11. Orate Fratres.

The priest invites us to pray with more fervor in order that his Sacrifice, which is also ours, may be agreeable to God. Let us answer him with our whole heart: Suscipiat Dominus, etc.

12. Preface.

The Preface is the giving of thanks. Before consecrating bread and wine our divine Savior raised his eyes towards heaven and gave thanks to his Father; this is the reason why the priest in finishing the prayer called Secreta, raises his voice and invites us to thank God through Jesus Christ.

13. Memento of the Living.

Let us here call to mind that Mass has a twofold object: the sacrament of the Eucharist and the sacrifice of the cross which it represents and renews. When leaving the supper-room to go to the Garden of Olives, our Lord offered a fervent prayer for himself and for his Church; this is also done by the priest at this moment; let us unite ourselves to him.

14. Hanc Igitur Oblationem.

While saying this prayer the priest holds his two hands extended over the host and the chalice in order to unite himself with the assistants and all the faithful, as in the sacrifices of the Old Law, to the divine Victim who is about to immolate himself for the salvation of all. Let each one unite his intention to that of the celebrant, while saying with him: Hanc igitur, etc.

15. Consecration.

This is the great moment: the miracle of love is wrought; the minister of God receives and adores Jesus Christ in his hands. The elevation of the Host and the Chalice represents the crucifixion, and the separation of the holy species represents the death of our Lord. Let us reanimate our faith and love; let us prostrate ourselves and adore.

16. Memento of the Dead.

When our Lord drew his last breath on the cross, being entirely consumed for our salvation, his holy soul descended in triumph to Limbo and Purgatory in order to console and deliver the just that were expecting his coming. Let us ask him to visit again at this moment the souls of the faithful departed, and let us think of those to whom we should more particularly give our assistance.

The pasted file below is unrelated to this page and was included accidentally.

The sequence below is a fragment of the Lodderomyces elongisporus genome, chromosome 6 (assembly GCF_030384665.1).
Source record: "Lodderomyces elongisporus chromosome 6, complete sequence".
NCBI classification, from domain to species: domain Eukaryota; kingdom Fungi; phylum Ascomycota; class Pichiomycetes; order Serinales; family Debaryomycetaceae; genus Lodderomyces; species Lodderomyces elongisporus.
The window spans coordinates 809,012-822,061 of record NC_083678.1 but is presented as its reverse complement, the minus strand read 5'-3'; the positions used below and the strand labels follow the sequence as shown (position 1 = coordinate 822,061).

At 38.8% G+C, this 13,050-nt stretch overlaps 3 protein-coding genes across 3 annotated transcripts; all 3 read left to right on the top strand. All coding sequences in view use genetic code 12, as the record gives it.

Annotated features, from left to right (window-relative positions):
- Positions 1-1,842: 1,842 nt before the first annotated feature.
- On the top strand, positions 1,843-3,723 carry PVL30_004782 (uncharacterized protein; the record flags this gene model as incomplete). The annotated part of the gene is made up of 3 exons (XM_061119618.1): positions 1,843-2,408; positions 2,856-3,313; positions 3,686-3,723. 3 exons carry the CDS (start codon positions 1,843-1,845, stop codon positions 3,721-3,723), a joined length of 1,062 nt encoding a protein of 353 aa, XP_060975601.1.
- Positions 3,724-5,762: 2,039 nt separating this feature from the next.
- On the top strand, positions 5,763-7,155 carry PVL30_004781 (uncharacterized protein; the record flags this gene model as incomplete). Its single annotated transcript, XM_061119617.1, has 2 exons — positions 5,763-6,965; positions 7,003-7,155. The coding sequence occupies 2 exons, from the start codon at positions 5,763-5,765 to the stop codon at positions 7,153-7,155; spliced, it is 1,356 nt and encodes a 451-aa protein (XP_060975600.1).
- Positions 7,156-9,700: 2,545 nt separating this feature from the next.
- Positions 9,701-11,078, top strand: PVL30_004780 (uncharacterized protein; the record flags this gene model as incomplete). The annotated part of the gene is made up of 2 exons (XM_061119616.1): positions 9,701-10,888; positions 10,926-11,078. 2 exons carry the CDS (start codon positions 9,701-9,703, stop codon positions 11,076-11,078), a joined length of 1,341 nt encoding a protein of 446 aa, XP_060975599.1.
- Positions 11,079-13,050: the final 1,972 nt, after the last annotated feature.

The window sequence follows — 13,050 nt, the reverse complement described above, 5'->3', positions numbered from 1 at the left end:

17. Pater Noster.

Let us visit in spirit the tomb of our Savior, and while confiding in the merits of his life and death, recite with confidence the admirable prayer that he has taught and left us.

18. Pax Domini.

While pronouncing these words the priest drops a part of the Host into the Chalice; the two species thus reunited represent the Resurrection of Jesus Christ, and peace is announced to the world as it was announced at his birth.

19. Agnus Dei.

Preparation for Communion.—If we have not the happiness of communicating sacramentally with the priest, let us not fail to make a spiritual Communion by uniting ourselves interiorly to Jesus Christ, by a sincere desire to receive him and by an act of fervent love: we should therefore always say the prayers before and after Communion, whether sacramental or spiritual. What hinders our union with God is sin; let us then, before all, beg the Victim, who is without stain, to free us from sin, while saying the Agnus Dei, etc., three times with the priest, and striking our breasts as if acknowledging ourselves guilty.

20. Post-Communion.

Jesus is no longer on the altar; he is in heaven, at the right-hand side of God his Father, and on earth in the hearts of those that have piously received him. After the Ascension, the chief disciples retired with the Blessed Virgin to the Cenaculum, to await there in recollection and prayer the divine Consoler whom Jesus Christ promised to his Church; let us imitate them, kneeling in silent adoration and fervent recollection.

21. Blessing.

The Coming Down of the Holy Ghost.—The Holy Ghost bursts into our world with the full might of his light and love, eager to be received by the faithful. Let us ask him to penetrate our minds and our hearts, and to fill us with his gifts, as we devoutly sign ourselves with the sign of the cross.

22. Last Gospel.

The preaching of the Gospel throughout the world; perpetual struggle of light with darkness, of truth with error, of good with evil. Full of the Holy Ghost, let us march forward. He that has fought well shall be crowned.

Praise be Jesus Christ forever!


Source: Included in St. Alphonsus Liguori, The Complete Works of Saint Alphonsus de Liguori: vol. 13: The Holy Mass, trans by. Eugene Grimm (New York: Benzinger, 1889), 17-21.